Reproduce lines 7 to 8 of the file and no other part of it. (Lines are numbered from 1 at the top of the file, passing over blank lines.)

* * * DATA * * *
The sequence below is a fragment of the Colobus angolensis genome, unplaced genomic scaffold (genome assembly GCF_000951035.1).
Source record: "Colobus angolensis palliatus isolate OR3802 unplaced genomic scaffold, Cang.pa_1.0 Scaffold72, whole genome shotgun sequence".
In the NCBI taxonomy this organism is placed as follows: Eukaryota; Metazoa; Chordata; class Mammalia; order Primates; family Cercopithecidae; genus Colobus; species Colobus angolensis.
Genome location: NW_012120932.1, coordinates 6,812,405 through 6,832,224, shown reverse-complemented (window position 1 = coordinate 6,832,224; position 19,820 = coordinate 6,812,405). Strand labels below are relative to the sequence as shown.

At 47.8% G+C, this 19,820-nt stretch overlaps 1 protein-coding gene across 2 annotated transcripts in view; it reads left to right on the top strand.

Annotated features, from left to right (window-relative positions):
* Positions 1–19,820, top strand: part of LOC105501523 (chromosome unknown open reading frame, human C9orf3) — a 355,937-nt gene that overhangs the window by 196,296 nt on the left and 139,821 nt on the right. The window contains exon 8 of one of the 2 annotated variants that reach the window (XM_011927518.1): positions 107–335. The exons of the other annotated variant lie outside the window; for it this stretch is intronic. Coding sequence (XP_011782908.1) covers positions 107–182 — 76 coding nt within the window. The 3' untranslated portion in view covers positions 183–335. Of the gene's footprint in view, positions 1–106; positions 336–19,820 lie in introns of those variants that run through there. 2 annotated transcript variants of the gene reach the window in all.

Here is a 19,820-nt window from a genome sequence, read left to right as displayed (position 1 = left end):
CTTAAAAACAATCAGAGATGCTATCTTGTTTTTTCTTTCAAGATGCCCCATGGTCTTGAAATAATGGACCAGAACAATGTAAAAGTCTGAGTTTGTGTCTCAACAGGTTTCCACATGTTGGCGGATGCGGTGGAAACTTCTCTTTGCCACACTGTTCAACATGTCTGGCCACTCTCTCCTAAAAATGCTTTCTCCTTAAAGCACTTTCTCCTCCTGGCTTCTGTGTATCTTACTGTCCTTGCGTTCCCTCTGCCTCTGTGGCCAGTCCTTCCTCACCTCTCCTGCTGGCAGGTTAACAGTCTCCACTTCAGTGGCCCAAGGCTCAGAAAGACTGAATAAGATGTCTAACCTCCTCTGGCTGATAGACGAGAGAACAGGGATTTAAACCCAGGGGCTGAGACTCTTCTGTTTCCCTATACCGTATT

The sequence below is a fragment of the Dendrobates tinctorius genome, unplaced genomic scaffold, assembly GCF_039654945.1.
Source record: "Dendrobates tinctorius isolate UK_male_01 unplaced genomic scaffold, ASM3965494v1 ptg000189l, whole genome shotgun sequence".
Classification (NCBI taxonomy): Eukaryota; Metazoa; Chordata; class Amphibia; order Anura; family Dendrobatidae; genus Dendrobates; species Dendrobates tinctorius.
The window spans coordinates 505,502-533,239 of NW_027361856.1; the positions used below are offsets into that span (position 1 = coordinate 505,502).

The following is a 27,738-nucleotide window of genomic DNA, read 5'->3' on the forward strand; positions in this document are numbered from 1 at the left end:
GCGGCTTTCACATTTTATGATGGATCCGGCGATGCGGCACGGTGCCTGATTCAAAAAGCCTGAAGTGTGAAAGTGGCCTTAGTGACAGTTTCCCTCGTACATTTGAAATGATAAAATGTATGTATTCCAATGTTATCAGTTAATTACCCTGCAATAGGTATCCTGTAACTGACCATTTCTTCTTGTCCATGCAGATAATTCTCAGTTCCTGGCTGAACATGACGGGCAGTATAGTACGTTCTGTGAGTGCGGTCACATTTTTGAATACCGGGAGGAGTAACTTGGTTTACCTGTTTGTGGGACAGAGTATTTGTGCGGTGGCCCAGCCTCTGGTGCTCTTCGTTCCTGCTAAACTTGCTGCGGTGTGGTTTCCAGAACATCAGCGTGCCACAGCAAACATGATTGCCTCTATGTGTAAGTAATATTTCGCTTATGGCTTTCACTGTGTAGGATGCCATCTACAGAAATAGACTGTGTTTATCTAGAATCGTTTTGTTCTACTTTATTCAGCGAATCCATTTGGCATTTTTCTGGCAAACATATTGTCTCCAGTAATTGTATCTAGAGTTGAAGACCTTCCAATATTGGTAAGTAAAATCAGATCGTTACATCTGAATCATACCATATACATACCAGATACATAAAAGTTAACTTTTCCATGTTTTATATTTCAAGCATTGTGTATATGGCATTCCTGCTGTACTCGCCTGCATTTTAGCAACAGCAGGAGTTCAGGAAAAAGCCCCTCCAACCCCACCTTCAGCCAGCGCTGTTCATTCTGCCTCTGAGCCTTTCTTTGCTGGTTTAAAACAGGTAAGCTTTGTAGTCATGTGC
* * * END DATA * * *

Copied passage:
* Positions 1–19,820, top strand: part of LOC105501523 (chromosome unknown open reading frame, human C9orf3) — a 355,937-nt gene that overhangs the window by 196,296 nt on the left and 139,821 nt on the right. The window contains exon 8 of one of the 2 annotated variants that reach the window (XM_011927518.1): positions 107–335. The exons of the other annotated variant lie outside the window; for it this stretch is intronic. Coding sequence (XP_011782908.1) covers positions 107–182 — 76 coding nt within the window. The 3' untranslated portion in view covers positions 183–335. Of the gene's footprint in view, positions 1–106; positions 336–19,820 lie in introns of those variants that run through there. 2 annotated transcript variants of the gene reach the window in all.

Here is a 19,820-nt window from a genome sequence, read left to right as displayed (position 1 = left end):